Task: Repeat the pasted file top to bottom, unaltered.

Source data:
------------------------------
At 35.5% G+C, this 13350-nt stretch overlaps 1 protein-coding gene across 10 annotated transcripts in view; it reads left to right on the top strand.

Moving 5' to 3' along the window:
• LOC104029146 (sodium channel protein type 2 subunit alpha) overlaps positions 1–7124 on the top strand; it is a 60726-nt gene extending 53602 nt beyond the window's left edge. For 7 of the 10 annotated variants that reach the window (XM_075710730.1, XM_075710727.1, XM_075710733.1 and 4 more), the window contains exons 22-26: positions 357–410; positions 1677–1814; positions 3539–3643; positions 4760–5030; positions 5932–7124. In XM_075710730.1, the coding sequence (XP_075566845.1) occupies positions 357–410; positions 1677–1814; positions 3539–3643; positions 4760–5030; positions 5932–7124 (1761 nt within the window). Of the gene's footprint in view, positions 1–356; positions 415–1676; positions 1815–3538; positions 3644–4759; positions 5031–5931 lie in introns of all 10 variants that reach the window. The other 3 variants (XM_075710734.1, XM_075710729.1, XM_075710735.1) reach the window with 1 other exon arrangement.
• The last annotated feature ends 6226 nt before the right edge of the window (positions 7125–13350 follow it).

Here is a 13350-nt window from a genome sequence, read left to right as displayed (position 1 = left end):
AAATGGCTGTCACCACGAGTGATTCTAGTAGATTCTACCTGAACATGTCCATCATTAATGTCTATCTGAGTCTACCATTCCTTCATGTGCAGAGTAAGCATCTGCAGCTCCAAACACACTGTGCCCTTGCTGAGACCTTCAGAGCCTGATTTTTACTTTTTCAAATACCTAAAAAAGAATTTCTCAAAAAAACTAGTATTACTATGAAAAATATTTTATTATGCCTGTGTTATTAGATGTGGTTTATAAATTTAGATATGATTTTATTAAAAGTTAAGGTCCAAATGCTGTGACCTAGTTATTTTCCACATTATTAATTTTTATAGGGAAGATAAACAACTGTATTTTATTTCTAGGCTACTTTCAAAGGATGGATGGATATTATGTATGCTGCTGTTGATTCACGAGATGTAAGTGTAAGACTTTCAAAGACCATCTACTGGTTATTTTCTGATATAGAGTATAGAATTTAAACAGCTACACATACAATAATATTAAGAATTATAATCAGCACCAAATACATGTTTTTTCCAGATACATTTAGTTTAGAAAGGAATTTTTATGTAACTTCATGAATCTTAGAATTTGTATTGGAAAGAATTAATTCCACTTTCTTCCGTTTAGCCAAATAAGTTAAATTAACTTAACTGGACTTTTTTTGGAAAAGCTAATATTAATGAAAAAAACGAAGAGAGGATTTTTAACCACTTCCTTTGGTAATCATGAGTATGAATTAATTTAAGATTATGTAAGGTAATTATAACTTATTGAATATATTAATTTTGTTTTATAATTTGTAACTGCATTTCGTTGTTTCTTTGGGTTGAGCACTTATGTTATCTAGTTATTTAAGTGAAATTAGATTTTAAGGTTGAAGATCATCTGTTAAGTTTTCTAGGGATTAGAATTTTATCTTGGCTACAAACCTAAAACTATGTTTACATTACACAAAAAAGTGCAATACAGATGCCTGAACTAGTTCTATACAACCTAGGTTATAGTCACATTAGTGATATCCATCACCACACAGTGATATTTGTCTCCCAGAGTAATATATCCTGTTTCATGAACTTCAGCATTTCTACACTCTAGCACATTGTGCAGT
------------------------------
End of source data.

At 35.5% G+C, this 13350-nt stretch overlaps 1 protein-coding gene across 10 annotated transcripts in view; it reads left to right on the top strand.

Moving 5' to 3' along the window:
• LOC104029146 (sodium channel protein type 2 subunit alpha) overlaps positions 1–7124 on the top strand; it is a 60726-nt gene extending 53602 nt beyond the window's left edge. For 7 of the 10 annotated variants that reach the window (XM_075710730.1, XM_075710727.1, XM_075710733.1 and 4 more), the window contains exons 22-26: positions 357–410; positions 1677–1814; positions 3539–3643; positions 4760–5030; positions 5932–7124. In XM_075710730.1, the coding sequence (XP_075566845.1) occupies positions 357–410; positions 1677–1814; positions 3539–3643; positions 4760–5030; positions 5932–7124 (1761 nt within the window). Of the gene's footprint in view, positions 1–356; positions 415–1676; positions 1815–3538; positions 3644–4759; positions 5031–5931 lie in introns of all 10 variants that reach the window. The other 3 variants (XM_075710734.1, XM_075710729.1, XM_075710735.1) reach the window with 1 other exon arrangement.
• The last annotated feature ends 6226 nt before the right edge of the window (positions 7125–13350 follow it).

Here is a 13350-nt window from a genome sequence, read left to right as displayed (position 1 = left end):
AAATGGCTGTCACCACGAGTGATTCTAGTAGATTCTACCTGAACATGTCCATCATTAATGTCTATCTGAGTCTACCATTCCTTCATGTGCAGAGTAAGCATCTGCAGCTCCAAACACACTGTGCCCTTGCTGAGACCTTCAGAGCCTGATTTTTACTTTTTCAAATACCTAAAAAAGAATTTCTCAAAAAAACTAGTATTACTATGAAAAATATTTTATTATGCCTGTGTTATTAGATGTGGTTTATAAATTTAGATATGATTTTATTAAAAGTTAAGGTCCAAATGCTGTGACCTAGTTATTTTCCACATTATTAATTTTTATAGGGAAGATAAACAACTGTATTTTATTTCTAGGCTACTTTCAAAGGATGGATGGATATTATGTATGCTGCTGTTGATTCACGAGATGTAAGTGTAAGACTTTCAAAGACCATCTACTGGTTATTTTCTGATATAGAGTATAGAATTTAAACAGCTACACATACAATAATATTAAGAATTATAATCAGCACCAAATACATGTTTTTTCCAGATACATTTAGTTTAGAAAGGAATTTTTATGTAACTTCATGAATCTTAGAATTTGTATTGGAAAGAATTAATTCCACTTTCTTCCGTTTAGCCAAATAAGTTAAATTAACTTAACTGGACTTTTTTTGGAAAAGCTAATATTAATGAAAAAAACGAAGAGAGGATTTTTAACCACTTCCTTTGGTAATCATGAGTATGAATTAATTTAAGATTATGTAAGGTAATTATAACTTATTGAATATATTAATTTTGTTTTATAATTTGTAACTGCATTTCGTTGTTTCTTTGGGTTGAGCACTTATGTTATCTAGTTATTTAAGTGAAATTAGATTTTAAGGTTGAAGATCATCTGTTAAGTTTTCTAGGGATTAGAATTTTATCTTGGCTACAAACCTAAAACTATGTTTACATTACACAAAAAAGTGCAATACAGATGCCTGAACTAGTTCTATACAACCTAGGTTATAGTCACATTAGTGATATCCATCACCACACAGTGATATTTGTCTCCCAGAGTAATATATCCTGTTTCATGAACTTCAGCATTTCTACACTCTAGCACATTGTGCAGT